Buffalo Bill is onstage engaged in fierce battle. He and his scouts are fighting a ferocious group of Cheyenne warriors. The audience holds its breath as the terrifying Cheyenne appear to be gaining the upper hand. But just when it seems all hope is lost, Buffalo Bill—dressed in an elegant black velvet, lace-trimmed, Mexican vaquero suit—takes aim at the Cheyenne war chief Yellow Hand and fires. Their chief shot dead, the Cheyenne are defeated. Buffalo Bill walks over to Yellow Hand’s lifeless body, takes out his knife, and removes Yellow Hand’s scalp. Buffalo Bill triumphantly raises the scalp in the air. “For Custer!” he declares. The audience erupts into wild applause and cheers. “For Custer!” they cry. In Buffalo Bill’s stage show The Red Right Hand or The First Scalp for Custer, the scalping of Yellow Hand was an act of justice.
The story of Buffalo Bill’s scalping of Yellow Hand would become a part of a mythology—a story that William F. Cody largely invented, just as he had invented his own legend and the “Wild West.”
Cody was given the name Buffalo Bill for his talent in slaughtering buffalo. At first, Cody hunted buffalo for food. Buffalo were plentiful around the country, and hunting them was a popular sport, but Cody was obscenely prolific in killing—claiming to have shot dead 4,280 buffalo in just 18 months. He got a job with the railroad companies to kill buffalo in order to feed railroad workers. But quickly, the work became about more than killing buffalo; it became a part of killing Indians.
As American colonizers looked to expand their territory westward with the building of railroads in the mid- to late 19th century, they came into direct conflict with the Native people who had lived on those lands for centuries. Prime railroad territory was often prime grazing territory, and valuable resources like gold were found in places where the Sioux hunted. The U.S. government had declared de facto total war against Native people wherever they stood between the United States and its expansion west. The United States attacked Native people in every way it could—fighting combatants on the battlefield, killing women and children in their homes, spreading disease, forcing relocation—nothing was off limits. But still, Native communities fought to maintain their lands, and fought well.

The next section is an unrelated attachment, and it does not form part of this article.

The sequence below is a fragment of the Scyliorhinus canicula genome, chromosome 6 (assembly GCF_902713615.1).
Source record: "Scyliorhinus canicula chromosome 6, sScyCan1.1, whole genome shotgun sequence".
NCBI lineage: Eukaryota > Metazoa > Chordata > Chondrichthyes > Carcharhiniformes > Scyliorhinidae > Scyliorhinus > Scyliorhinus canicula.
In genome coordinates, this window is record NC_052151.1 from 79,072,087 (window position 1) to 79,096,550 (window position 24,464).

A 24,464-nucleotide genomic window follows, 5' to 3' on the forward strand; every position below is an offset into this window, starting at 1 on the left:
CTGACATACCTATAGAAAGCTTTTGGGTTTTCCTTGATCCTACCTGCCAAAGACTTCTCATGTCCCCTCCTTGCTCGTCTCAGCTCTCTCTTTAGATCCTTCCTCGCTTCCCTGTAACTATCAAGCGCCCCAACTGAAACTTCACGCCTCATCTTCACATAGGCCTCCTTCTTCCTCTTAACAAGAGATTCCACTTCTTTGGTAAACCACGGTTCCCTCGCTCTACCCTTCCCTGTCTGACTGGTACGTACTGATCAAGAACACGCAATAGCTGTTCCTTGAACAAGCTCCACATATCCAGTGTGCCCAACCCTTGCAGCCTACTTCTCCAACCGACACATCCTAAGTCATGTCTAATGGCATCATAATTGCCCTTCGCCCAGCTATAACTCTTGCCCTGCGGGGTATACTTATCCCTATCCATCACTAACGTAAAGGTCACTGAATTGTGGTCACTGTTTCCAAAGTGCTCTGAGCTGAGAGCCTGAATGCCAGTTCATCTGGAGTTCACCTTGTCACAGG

In 1869, facing a protracted battle with Native tribes like the Sioux, President Ulysses S. Grant appointed Phillip Sheridan as commanding general of the army and asked him to help solve the “Indian Problem” once and for all. Sheridan reached out to William Tecumseh Sherman, who had distinguished himself with his scorched-earth battle tactics during the Civil War, for advice. Sherman observed that wherever buffalo existed, there would be Native people, and they would continue to fight for land wherever the buffalo roamed. Sherman’s advice to Sheridan was simple: remove the buffalo in order to remove the Indian.
Cody had gained a reputation as a skilled hunter, and he went to work for Sheridan, killing as many buffalo as he could. Men from all over the country boarded trains headed west in order to shoot buffalo with .50-caliber rifles from train windows. They killed thousands of buffalo a day, leaving the animals’ lifeless bodies where they fell on the plains to rot. Wealthy and powerful men from the East Coast and even Europe rode west to join in on the fun, guided by “Buffalo Bill” Cody.